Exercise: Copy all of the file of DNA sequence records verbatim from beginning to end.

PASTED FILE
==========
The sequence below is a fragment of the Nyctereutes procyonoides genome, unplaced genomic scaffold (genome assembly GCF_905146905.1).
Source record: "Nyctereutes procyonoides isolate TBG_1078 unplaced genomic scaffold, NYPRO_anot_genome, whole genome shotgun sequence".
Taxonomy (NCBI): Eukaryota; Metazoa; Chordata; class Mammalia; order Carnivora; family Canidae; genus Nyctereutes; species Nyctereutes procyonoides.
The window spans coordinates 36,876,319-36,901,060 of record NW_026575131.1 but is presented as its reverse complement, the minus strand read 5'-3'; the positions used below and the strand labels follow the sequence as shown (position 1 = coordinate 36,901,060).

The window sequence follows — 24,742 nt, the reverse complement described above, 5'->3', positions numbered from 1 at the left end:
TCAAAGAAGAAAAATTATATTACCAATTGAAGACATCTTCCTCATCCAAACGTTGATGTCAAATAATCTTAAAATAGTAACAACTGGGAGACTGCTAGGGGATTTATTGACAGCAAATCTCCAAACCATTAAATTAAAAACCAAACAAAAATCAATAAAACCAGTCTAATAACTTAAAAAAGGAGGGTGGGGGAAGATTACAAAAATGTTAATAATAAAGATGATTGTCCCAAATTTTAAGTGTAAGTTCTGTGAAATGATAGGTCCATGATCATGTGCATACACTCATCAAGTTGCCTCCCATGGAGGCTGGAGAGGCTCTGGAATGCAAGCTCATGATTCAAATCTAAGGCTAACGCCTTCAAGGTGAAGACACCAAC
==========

The sequence below is a fragment of the Nyctereutes procyonoides genome, unplaced genomic scaffold (genome assembly GCF_905146905.1).
Source record: "Nyctereutes procyonoides isolate TBG_1078 unplaced genomic scaffold, NYPRO_anot_genome, whole genome shotgun sequence".
Taxonomy (NCBI): Eukaryota; Metazoa; Chordata; class Mammalia; order Carnivora; family Canidae; genus Nyctereutes; species Nyctereutes procyonoides.
The window spans coordinates 36,876,319-36,901,060 of record NW_026575131.1 but is presented as its reverse complement, the minus strand read 5'-3'; the positions used below and the strand labels follow the sequence as shown (position 1 = coordinate 36,901,060).

The window sequence follows — 24,742 nt, the reverse complement described above, 5'->3', positions numbered from 1 at the left end:
TCAAAGAAGAAAAATTATATTACCAATTGAAGACATCTTCCTCATCCAAACGTTGATGTCAAATAATCTTAAAATAGTAACAACTGGGAGACTGCTAGGGGATTTATTGACAGCAAATCTCCAAACCATTAAATTAAAAACCAAACAAAAATCAATAAAACCAGTCTAATAACTTAAAAAAGGAGGGTGGGGGAAGATTACAAAAATGTTAATAATAAAGATGATTGTCCCAAATTTTAAGTGTAAGTTCTGTGAAATGATAGGTCCATGATCATGTGCATACACTCATCAAGTTGCCTCCCATGGAGGCTGGAGAGGCTCTGGAATGCAAGCTCATGATTCAAATCTAAGGCTAACGCCTTCAAGGTGAAGACACCAAC